Yesterday, the Palestinian flag was raised at the Israeli Prime Minister’s office and Olmert promised money to Abbas. Today, he is ready to release Palestinians held in Israeli prisons without any agreement in place to release Israeli Corporal Shalit as a measure of ‘good will’. Ynet Reports:
A day following his meeting with Palestinian President Mahmoud Abbas, Prime Minister Ehud Olmert tried Sunday to see whether his ministers would be willing to consider the release of Palestinian prisoners in the near future.
"It's time to show flexibility and generosity on this issue," Olmert said during a cabinet meeting, "this view may differ from the ones expressed in previous cabinet meetings, but this is my opinion."
Olmert reported that the matter has been discussed during his meeting with Abbas Saturday, and hinted that the coming Muslim holiday could serve as an appropriate date for the release: "It is customary to make such a gesture on Eid el-Adha." The prime minister consulted several of his ministers on the issue. Vice Premier Shimon Peres said that there was no reason to refrain from such a gesture prior to kidnapped soldier Gilad Shalit's release, in a bid to strengthen the moderate Palestinian factions and Abbas. Defense Minister Amir Peretz and Transportation Minister Shaul Mofaz also agreed that a gesture of goodwill was in order.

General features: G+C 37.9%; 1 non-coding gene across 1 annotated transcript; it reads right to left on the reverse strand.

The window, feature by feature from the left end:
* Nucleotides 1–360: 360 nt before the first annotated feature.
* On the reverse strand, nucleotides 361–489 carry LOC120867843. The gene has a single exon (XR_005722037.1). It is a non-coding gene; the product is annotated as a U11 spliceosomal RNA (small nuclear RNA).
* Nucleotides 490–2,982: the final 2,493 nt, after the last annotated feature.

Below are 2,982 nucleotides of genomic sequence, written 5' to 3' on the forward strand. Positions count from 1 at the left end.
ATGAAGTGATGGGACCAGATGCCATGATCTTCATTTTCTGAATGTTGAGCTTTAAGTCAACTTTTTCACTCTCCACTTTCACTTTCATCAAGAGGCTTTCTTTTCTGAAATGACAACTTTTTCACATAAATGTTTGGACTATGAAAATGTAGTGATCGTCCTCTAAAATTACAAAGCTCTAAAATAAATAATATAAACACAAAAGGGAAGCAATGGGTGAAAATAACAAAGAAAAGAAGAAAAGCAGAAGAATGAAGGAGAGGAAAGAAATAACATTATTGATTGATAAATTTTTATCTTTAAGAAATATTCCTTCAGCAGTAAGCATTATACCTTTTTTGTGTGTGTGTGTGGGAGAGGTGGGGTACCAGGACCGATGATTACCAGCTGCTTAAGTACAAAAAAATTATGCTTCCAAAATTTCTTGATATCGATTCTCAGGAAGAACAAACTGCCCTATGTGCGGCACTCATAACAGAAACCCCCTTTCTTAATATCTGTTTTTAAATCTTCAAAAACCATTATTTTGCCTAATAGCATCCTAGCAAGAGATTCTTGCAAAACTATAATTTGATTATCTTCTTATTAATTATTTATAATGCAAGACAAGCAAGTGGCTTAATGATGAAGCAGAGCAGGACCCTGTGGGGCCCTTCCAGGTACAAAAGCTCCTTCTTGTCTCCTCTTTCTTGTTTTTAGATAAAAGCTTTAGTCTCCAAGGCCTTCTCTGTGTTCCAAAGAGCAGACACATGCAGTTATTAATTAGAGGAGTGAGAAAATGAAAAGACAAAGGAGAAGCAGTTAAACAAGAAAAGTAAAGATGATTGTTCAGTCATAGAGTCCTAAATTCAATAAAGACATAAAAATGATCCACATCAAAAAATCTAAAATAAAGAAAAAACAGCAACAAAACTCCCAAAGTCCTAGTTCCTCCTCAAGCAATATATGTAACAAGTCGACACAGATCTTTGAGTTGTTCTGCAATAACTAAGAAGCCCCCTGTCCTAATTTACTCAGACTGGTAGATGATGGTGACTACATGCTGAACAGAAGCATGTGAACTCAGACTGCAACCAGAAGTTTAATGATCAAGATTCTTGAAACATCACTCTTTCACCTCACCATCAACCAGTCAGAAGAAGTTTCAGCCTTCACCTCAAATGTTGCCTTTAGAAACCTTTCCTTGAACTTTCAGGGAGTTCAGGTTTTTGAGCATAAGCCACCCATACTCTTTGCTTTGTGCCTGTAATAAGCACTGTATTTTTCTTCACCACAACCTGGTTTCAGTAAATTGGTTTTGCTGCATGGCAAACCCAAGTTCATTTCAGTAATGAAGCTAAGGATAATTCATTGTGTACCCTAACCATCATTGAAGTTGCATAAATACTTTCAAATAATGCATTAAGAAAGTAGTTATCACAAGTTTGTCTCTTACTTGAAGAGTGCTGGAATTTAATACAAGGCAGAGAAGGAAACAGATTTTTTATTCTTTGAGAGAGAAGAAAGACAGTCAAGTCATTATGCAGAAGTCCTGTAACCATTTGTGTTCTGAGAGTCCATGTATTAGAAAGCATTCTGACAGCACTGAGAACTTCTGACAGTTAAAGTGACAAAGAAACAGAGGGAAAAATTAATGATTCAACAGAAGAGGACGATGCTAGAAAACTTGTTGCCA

Olmert concluded that the matter will be discussed in the coming days, but stated that, "it must be noted that the situation has changed since the kidnapping of Gilad Shalit."
Sunday noon Defense Minister Peretz also hinted that other gestures to the Palestinians are expected in the future. "The gestures are an interest of Israel, and we are willing to extend some more," he stated.
The Palestinians answered this gesture of good will with one of their own.
A Qassam rocket was fired Sunday from the northern Gaza Strip and landed in a Sderot neighborhood, near a nursery school. Several children were inside the kindergarten at the time of the attack. The building and an electric pole were damaged, as well as some of the street lighting in the area.How long indeed.
Adi Rafael, who owns the apartment used by the nursery, told Ynet, "The rocket hit a hedge we built to separate between the nursery and the yard. This wall saved the children who were here, because it was very badly damages. Had the rocket hit the house, I don't want to think what would have happened."
"Some of the children are trembling and scared, and we are all quite shocked by what have happened here," he added. Avi Farhan, who lives nearby, rushed to the scene and said he plans to file a petition to the High Court of Justice in the coming days on behalf of Sderots' residents, calling on the government to instruct the army to act against the Qassam cells and put a stop to the attacks against Sderot.
"How long can the government continue to restrain itself, risking the residents of Sderot and the near-Gaza communities in the process?" Farhan asked, referring to a report in the cabinet meeting Sunday according to which the army was refraining from targeting Qassam cells.